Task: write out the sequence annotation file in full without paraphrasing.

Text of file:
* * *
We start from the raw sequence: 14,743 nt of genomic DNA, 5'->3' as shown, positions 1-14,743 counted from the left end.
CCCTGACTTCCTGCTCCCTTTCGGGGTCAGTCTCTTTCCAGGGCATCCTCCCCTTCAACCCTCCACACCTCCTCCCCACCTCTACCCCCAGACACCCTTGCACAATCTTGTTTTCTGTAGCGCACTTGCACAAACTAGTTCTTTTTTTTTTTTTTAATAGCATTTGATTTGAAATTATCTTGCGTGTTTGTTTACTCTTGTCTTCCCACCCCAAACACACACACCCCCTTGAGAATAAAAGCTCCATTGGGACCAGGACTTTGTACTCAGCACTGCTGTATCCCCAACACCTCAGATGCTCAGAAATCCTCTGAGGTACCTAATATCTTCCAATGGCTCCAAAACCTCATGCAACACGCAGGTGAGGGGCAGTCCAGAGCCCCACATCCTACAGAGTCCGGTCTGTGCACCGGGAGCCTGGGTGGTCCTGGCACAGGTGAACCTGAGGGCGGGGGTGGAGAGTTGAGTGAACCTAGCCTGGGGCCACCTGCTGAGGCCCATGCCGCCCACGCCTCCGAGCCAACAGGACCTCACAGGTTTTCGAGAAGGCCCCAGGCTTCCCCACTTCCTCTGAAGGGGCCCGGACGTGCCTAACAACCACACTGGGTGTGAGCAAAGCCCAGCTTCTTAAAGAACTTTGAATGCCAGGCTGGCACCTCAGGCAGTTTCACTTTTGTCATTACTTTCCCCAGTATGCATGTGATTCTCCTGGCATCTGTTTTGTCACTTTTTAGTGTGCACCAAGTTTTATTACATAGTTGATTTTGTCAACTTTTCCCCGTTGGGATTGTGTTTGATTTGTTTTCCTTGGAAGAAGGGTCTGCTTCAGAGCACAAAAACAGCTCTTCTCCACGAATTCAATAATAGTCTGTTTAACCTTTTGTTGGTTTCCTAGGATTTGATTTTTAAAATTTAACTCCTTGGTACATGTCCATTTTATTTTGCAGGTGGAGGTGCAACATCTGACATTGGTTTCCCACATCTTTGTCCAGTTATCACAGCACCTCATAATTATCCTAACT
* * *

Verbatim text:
We start from the raw sequence: 14,743 nt of genomic DNA, 5'->3' as shown, positions 1-14,743 counted from the left end.
CCCTGACTTCCTGCTCCCTTTCGGGGTCAGTCTCTTTCCAGGGCATCCTCCCCTTCAACCCTCCACACCTCCTCCCCACCTCTACCCCCAGACACCCTTGCACAATCTTGTTTTCTGTAGCGCACTTGCACAAACTAGTTCTTTTTTTTTTTTTTAATAGCATTTGATTTGAAATTATCTTGCGTGTTTGTTTACTCTTGTCTTCCCACCCCAAACACACACACCCCCTTGAGAATAAAAGCTCCATTGGGACCAGGACTTTGTACTCAGCACTGCTGTATCCCCAACACCTCAGATGCTCAGAAATCCTCTGAGGTACCTAATATCTTCCAATGGCTCCAAAACCTCATGCAACACGCAGGTGAGGGGCAGTCCAGAGCCCCACATCCTACAGAGTCCGGTCTGTGCACCGGGAGCCTGGGTGGTCCTGGCACAGGTGAACCTGAGGGCGGGGGTGGAGAGTTGAGTGAACCTAGCCTGGGGCCACCTGCTGAGGCCCATGCCGCCCACGCCTCCGAGCCAACAGGACCTCACAGGTTTTCGAGAAGGCCCCAGGCTTCCCCACTTCCTCTGAAGGGGCCCGGACGTGCCTAACAACCACACTGGGTGTGAGCAAAGCCCAGCTTCTTAAAGAACTTTGAATGCCAGGCTGGCACCTCAGGCAGTTTCACTTTTGTCATTACTTTCCCCAGTATGCATGTGATTCTCCTGGCATCTGTTTTGTCACTTTTTAGTGTGCACCAAGTTTTATTACATAGTTGATTTTGTCAACTTTTCCCCGTTGGGATTGTGTTTGATTTGTTTTCCTTGGAAGAAGGGTCTGCTTCAGAGCACAAAAACAGCTCTTCTCCACGAATTCAATAATAGTCTGTTTAACCTTTTGTTGGTTTCCTAGGATTTGATTTTTAAAATTTAACTCCTTGGTACATGTCCATTTTATTTTGCAGGTGGAGGTGCAACATCTGACATTGGTTTCCCACATCTTTGTCCAGTTATCACAGCACCTCATAATTATCCTAACT